‘Ballad of Birmingham’ is a powerful poem about the bombing of a church in Birmingham, Alabama, in 1963, written that year and published as a broadside in 1965. Taking the form of a dialogue between a young child and her mother, the poem highlights the racial prejudice – and the real threats to their lives – that African Americans faced during Civil Rights-era America. The mother sends her daughter to church, thinking she will be safe from harm and trouble there; tragically, the church becomes another target of white nationalist hate.
Gwendolyn Brooks, ‘We Real Cool’.
In the 1920s, it was African American poets like Langston Hughes who pioneered a new kind of poetry – drawing on jazz rhythms and African-American Vernacular – during the Harlem Renaissance. Gwendolyn Brooks built upon this new tradition for this 1959 poem, which was inspired by seeing a group of young boys in a pool hall when they should have been in school. How do they view themselves, she wonders? This poem attempts to give them a voice – and in doing so, reflects the new phenomenon of the 1950s: the teenager.
Audre Lorde, ‘Coal’.
This is the title poem from Lorde’s 1976 collection of the same name, which was her first collection published by a major publisher. Lorde (1934-92) was a self-described ‘Black, lesbian, mother, warrior, poet.’ The ‘warrior’ is as important as the other words. Her poem ‘Coal’ is one of her most frequently anthologised, and sees Lorde harnessing the rage she feels when, for instance, she sees white people’s attitudes to black Americans. ‘Coal’ is black, of course, but if you put it under enough pressure, it can produce diamonds.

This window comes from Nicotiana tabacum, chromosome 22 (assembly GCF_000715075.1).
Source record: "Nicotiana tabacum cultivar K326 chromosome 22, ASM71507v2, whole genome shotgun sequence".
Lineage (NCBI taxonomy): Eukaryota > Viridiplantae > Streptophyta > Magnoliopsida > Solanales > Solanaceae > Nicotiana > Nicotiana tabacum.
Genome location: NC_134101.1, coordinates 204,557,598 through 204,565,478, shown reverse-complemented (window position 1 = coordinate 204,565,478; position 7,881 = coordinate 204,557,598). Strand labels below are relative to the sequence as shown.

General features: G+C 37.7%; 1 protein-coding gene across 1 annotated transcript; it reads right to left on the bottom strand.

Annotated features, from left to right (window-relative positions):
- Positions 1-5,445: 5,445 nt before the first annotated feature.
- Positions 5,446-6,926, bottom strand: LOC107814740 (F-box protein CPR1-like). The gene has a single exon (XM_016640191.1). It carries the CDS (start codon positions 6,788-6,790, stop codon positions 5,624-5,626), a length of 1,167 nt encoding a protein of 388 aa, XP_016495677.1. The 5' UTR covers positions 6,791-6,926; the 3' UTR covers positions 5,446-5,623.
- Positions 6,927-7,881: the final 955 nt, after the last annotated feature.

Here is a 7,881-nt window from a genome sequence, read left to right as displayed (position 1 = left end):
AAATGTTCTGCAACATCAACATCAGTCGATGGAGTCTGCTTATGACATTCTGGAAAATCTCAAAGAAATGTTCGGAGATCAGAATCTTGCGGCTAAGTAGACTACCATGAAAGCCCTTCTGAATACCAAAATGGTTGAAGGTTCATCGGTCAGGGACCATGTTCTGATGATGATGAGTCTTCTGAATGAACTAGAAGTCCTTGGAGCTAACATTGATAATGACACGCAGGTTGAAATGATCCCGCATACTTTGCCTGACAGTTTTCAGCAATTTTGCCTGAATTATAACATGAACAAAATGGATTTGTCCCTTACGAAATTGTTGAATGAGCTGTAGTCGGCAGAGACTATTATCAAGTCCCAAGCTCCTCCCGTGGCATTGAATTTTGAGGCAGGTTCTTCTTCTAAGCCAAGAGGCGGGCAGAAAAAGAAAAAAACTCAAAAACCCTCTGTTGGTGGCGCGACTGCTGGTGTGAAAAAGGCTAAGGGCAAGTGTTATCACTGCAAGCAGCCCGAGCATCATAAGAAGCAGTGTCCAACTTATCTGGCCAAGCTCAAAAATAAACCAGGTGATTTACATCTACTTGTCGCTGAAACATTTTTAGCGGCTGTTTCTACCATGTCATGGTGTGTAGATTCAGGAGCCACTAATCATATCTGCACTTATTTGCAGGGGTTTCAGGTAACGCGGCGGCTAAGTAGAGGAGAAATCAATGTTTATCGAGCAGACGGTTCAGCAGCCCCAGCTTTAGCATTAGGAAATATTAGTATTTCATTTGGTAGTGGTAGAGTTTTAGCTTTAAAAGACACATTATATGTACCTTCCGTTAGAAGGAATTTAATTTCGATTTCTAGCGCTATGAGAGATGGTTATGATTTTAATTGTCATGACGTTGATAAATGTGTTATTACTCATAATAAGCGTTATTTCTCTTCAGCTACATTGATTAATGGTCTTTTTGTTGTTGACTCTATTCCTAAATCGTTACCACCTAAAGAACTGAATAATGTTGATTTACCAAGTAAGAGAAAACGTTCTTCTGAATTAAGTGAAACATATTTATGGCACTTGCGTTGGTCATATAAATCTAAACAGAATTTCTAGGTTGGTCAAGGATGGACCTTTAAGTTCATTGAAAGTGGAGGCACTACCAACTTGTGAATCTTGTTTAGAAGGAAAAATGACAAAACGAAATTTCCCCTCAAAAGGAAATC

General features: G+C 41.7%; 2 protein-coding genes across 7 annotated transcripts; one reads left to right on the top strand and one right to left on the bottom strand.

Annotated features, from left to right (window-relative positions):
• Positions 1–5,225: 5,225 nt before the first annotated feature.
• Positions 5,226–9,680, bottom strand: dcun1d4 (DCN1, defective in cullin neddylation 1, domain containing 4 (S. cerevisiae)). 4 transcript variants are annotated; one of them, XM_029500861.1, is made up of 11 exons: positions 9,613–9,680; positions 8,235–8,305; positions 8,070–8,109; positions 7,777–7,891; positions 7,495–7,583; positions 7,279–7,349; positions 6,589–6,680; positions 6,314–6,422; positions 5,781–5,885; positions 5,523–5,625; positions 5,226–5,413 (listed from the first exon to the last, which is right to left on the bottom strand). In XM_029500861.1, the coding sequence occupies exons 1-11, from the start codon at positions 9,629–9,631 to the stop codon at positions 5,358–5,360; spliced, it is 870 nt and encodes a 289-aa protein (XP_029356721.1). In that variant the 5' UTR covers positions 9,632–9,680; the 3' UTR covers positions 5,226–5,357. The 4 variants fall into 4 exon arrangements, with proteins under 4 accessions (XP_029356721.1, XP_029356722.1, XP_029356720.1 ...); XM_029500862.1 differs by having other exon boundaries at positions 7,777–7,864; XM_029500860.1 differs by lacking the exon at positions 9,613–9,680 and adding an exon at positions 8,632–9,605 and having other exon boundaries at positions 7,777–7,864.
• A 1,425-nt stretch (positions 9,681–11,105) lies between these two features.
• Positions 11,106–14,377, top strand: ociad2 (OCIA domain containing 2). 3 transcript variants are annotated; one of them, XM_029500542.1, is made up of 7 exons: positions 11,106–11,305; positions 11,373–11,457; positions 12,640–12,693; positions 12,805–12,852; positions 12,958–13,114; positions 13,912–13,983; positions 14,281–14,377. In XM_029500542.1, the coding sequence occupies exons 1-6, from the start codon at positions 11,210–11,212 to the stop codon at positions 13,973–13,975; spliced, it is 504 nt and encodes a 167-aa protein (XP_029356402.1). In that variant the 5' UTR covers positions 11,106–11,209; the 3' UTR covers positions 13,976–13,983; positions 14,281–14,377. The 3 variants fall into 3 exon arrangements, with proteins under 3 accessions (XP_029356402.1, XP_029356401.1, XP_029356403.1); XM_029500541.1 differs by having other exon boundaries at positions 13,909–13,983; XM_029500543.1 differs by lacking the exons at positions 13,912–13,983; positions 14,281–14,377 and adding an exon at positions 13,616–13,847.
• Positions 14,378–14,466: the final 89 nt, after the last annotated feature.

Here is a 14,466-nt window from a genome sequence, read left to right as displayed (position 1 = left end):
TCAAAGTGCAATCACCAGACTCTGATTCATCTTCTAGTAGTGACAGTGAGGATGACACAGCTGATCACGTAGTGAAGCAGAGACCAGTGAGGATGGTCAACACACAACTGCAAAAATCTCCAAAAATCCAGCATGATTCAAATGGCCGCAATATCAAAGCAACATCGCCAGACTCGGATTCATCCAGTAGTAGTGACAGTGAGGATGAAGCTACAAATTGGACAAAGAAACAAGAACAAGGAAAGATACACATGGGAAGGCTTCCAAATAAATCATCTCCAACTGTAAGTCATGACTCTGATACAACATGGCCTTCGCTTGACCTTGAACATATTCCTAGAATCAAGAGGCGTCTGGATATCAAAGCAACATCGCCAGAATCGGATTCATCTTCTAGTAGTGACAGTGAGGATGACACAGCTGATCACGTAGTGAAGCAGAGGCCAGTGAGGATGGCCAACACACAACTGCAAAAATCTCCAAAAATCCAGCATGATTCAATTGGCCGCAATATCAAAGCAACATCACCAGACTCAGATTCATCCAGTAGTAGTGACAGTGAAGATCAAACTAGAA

Maya Angelou, ‘Caged Bird’.
This poem, contrasting the free bird with the caged bird, perhaps owes a debt to William Blake: Angelou’s reference to a ‘bird that stalks / down his narrow cage / can seldom see through / his bars of rage’ evokes Blake’s famous couplet ‘A Robin Redbreast in a Cage / Puts all Heaven in a Rage.’ But the more immediate link is with Angelou’s own work, and her 1969 autobiography I Know Why the Caged Bird Sings. The free bird has no need of song, but the caged bird sings because it is not free. There are obvious parallels here between African American women in the United States and white American women, but Angelou does not reduce her poem to such a straightforward equivalence. Instead, it can be read as a poem about freedom and isolation in more general terms (although personally we think it benefits from having its specific context borne in mind).
Nikki Giovanni, ‘Rosa Parks’.
Giovanni (b. 1943) is a well-known African-American poet and activist, who has written about one of the most significant Civil Rights activists, Rosa Parks, on several occasions (including writing a book for younger readers, Rosa, all about her). Parks, of course, came to widespread attention in December 1955 thanks to her pivotal role in the Montgomery bus boycott in Alabama, when she resisted racial segregation on a local bus and refused to give up her seat for a white passenger.
Rita Dove, ‘Banneker’.
Rita Dove (b. 1952), a contemporary African-American poet, wrote ‘Banneker’ about Benjamin Banneker (1731-1806), the black American polymath who published a series of popular almanacs and helped to survey the area that became the nation’s capital, Washington D. C. This makes it the perfect poem to conclude this introduction to classic African-American poetry – but this is very much just that: an introduction. Which other black American poets have you especially enjoyed reading?
The author of this article, Dr Oliver Tearle, is a literary critic and lecturer in English at Loughborough University. He is the author of, among others, The Secret Library: A Book-Lovers’ Journey Through Curiosities of History and The Great War, The Waste Land and the Modernist Long Poem.
Image: via Wikimedia Commons.